• 10 cloves garlic, peeled
  • ¼ teaspoon fenugreek seeds (vendayam)
  • Salt to taste
  • Method
  • Place all ingredients except salt in a pressure cooker and cook for at least 10 minutes (around 3 to 4 whistles).
  • Switch off the stove, and check when the steam has been released. The rice should be mushy and swollen in the broth.
  • In case it is underdone, mash the mixture with a flat-spoon/spatula, add some more water, and cook again for a further two whistles.
  • Season with salt and serve with chutney or gravy of choice.

The sudu (hot) kanji, a mushy porridge consisting of rice, garlic and fenugreek seeds boiled in water and seasoned just with salt, is served with toasted dried and salted fish (karvadu) or a thuvaiyal (thick chutney) of coconut, green chillies and split gram.

“Avoiding food wastage is inherent in our cuisine. A dish (similar to pazhaya kanji) exists in East Indian cuisine called the panta bhat, poita bhat or pakhala. The rice soaked overnight is loaded with more micro-nutrients than its fresh counterpart. Also, the resistant starch in rice feeds the good bacteria that are healthy for the gut. This also highlights the fact that long ago, we understood how controlled fermentation of rice improves its nutrition profile,” writes chef Ranveer Brar in an email interview.

A long heritage

Freshly cooked kanji also has a long heritage, says MS Rajmohan, chef and head, Department of Hotel Management and Catering Science of GTN Arts College, Dindigul. “Kanji is made of either pulses or cereals, or a combination of both which break down into small particles through slow cooking. Since it does not require many ingredients and is easy to prepare, it can also be consumed as a health drink or given to patients.”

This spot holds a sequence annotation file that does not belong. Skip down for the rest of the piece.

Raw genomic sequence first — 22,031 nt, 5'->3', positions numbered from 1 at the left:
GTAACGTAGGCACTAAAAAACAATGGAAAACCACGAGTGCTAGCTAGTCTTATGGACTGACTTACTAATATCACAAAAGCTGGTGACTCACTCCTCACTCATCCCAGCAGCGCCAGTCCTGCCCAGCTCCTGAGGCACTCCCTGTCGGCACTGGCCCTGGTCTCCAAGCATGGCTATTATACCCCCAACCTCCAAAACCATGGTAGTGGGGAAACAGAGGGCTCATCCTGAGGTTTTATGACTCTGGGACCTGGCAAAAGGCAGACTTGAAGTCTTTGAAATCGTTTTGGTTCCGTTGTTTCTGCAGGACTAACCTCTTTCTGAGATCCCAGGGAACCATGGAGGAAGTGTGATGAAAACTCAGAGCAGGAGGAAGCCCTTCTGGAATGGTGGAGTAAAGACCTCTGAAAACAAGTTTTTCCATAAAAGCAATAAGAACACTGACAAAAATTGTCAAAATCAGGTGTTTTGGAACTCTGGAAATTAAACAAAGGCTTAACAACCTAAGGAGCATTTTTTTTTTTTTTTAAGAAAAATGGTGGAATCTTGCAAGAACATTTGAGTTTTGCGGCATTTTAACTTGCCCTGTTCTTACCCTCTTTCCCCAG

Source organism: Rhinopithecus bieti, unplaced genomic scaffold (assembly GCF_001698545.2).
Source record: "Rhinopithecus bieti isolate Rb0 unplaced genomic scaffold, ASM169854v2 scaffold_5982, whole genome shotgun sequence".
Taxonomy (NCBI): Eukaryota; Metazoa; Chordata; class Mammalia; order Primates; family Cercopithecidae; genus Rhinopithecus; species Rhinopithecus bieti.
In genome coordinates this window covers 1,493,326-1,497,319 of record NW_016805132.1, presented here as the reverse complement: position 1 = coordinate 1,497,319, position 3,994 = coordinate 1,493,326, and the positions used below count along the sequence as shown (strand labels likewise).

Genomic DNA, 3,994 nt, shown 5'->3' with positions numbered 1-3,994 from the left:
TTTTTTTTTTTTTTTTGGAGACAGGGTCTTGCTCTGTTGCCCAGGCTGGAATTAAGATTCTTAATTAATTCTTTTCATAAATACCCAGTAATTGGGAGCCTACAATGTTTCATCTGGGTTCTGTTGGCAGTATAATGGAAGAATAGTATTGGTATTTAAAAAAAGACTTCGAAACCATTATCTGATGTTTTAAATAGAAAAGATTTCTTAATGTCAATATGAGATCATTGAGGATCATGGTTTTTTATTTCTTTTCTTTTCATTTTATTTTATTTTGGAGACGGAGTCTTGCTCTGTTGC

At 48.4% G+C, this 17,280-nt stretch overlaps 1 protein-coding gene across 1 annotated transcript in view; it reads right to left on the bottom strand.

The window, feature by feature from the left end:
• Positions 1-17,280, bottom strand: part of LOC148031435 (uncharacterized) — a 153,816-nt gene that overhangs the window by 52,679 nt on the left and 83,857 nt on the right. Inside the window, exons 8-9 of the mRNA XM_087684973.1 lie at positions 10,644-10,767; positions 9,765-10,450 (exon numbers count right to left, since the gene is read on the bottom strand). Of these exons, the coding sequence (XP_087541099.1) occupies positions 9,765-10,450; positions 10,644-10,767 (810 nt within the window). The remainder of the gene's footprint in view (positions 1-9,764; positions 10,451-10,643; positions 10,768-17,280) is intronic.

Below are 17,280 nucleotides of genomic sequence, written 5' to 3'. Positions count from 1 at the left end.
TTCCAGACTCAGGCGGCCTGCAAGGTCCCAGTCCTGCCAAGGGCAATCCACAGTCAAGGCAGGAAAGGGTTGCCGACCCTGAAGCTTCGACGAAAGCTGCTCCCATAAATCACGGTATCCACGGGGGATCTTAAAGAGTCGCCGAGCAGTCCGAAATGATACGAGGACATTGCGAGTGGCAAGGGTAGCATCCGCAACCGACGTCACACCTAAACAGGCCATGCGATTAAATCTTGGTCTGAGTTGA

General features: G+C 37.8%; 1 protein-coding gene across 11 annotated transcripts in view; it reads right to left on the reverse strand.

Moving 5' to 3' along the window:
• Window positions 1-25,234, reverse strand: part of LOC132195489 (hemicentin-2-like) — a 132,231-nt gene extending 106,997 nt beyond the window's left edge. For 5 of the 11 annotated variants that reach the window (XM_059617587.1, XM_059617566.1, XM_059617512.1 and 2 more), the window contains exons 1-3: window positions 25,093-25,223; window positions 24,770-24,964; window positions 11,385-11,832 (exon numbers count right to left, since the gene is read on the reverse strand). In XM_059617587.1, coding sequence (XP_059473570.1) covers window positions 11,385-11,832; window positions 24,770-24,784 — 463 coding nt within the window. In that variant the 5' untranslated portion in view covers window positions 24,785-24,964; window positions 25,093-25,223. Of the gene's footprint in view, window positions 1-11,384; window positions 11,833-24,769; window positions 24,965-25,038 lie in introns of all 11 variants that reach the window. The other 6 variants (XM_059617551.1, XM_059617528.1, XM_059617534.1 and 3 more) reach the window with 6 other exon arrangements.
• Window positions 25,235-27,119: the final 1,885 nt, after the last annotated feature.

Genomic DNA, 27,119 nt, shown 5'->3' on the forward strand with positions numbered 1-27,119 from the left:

Kanji is like a cultural badge of every community, says Rajmohan. “The type of porridge we make shows us the kind of food grains that a particular piece of land has produced. We have actually forgotten the traditional recipes that once were part of our regional identity,” he rues.

While the methods may vary, kanji remains an integral part of Indian cuisine. Chef Ranveer recalls, “I once tasted an East Indian kanji curry, flavoured with coconut, coriander paste and leftover seafood; it was one of the best I have ever had. Across the western coast, pez is a popular kanji in Konkan cuisine and is typically served to convalescents, as it is light on the stomach. Similarly, Kerala has the Karkidaka Kanji, a medicinal gruel prepared during the monsoons. It’s nice to know that amidst the rediscovered rage for probiotics, we are making a transition back to our classics like the kanji.”

Rani Gopalakrishnan can be contacted at 9865915508

Sudu Kanji (served here with ‘Thuvaiyal’) has been a popular meal in ethnic Tamil cuisine for ages. Photo: Nahla Nainar/THE HINDU

Sudu Kanji (served here with ‘Thuvaiyal’) has been a popular meal in ethnic Tamil cuisine for ages. Photo: Nahla Nainar/THE HINDU  

Why you should pay for quality journalism - Click to know more

Recommended for you
This article is closed for comments.
Please Email the Editor

Printable version | Dec 10, 2019 4:44:47 AM | https://www.thehindu.com/life-and-style/food/the-ethnic-porridge-kanji-is-finding-a-new-life-as-a-wholesome-diet-food/article30116165.ece

Next Story